The inquiry is focusing on accounts in the struggling America Online division, according to a statement the company released today.
“In the current environment, when anyone raises a question about accounting, it’s not surprising that the relevant government agencies will want to look into the facts,” the company said in its written statement.
“As we said last week, we are cooperating 100 percent with the SEC, and we will cooperate with the Department of Justice as well.”
The company’s statement did not disclose whether the Justice Department’s inquiry is a criminal or civil probe. The Justice Department conducts both types of investigations, and either can result in criminal charges.
The Justice Department’s announcement comes days after AOL Time Warner disclosed the SEC had opened a fact-finding inquiry into the troubled media conglomerate. The SEC is looking into accounting practices at the America Online division during 2000 and 2001, and investigating the possibility that the company inflated revenue during that period.
The probe is a result of “Washington Post? reporting which raised concerns about the world’s largest media company and their auditor Ernst & Young. The newspaper raised questions about AOL’s methods of bolstering revenue.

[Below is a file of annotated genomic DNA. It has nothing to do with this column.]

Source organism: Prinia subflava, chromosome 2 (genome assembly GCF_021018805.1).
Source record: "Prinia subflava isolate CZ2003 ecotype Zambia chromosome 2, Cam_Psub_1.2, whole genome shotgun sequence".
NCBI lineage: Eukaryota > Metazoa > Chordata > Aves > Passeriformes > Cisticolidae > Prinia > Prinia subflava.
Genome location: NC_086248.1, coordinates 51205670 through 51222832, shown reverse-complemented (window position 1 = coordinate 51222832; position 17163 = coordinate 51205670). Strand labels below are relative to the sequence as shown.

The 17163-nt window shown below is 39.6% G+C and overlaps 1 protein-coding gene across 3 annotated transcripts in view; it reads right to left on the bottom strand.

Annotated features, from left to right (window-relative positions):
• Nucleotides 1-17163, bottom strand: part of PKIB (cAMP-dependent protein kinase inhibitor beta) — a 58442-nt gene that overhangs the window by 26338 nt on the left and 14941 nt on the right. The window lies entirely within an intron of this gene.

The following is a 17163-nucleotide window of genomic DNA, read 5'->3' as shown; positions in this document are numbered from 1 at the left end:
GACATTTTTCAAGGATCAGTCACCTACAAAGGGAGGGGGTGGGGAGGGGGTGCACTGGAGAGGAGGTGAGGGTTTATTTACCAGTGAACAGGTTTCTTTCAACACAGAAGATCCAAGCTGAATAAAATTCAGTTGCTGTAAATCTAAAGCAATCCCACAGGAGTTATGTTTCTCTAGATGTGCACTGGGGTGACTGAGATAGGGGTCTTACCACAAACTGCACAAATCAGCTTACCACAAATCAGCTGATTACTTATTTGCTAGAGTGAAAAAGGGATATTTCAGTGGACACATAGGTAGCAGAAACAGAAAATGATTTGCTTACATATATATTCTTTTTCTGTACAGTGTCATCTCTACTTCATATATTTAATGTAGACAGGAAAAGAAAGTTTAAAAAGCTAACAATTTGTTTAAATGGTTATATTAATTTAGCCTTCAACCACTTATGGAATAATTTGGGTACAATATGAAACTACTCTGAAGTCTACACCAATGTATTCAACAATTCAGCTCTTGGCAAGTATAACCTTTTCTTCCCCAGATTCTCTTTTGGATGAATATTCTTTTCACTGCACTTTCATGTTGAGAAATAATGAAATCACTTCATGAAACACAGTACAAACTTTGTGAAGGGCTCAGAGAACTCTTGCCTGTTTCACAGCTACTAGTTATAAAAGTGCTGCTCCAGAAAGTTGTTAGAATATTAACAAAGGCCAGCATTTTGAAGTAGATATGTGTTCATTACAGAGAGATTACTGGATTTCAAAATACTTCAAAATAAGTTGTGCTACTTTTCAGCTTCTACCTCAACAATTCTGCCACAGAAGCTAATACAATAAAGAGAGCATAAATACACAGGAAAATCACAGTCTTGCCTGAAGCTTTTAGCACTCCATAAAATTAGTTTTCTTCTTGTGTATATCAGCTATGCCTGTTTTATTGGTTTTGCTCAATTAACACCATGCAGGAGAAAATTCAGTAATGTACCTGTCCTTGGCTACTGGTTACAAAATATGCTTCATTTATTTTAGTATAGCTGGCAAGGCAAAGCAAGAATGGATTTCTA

Both AOL Time Warner and Ernst & Young have repeatedly said they stand by the legitimacy of their accounting practices.
The announcement further damaged AOL Time Warner’s share price, which fell more than 9 percent to $11.20 on the New York Stock Exchange Wednesday, an amount close to four-year lows.
The inquiry comes as AOL Time Warner is in the midst of management upheaval. Earlier this month, the company ousted No. 2 executive Robert Pittman. Pittman headed America Online as it flourished into the largest Internet company in the United States ? the time period the inquiry focuses on.
Although the transactions under suspicion involve only $270 million out of the company’s $38 billion in 2001 revenues, the investigation comes during a period of increased investor concern as corporate accounting scandals at other companies continue to unfold.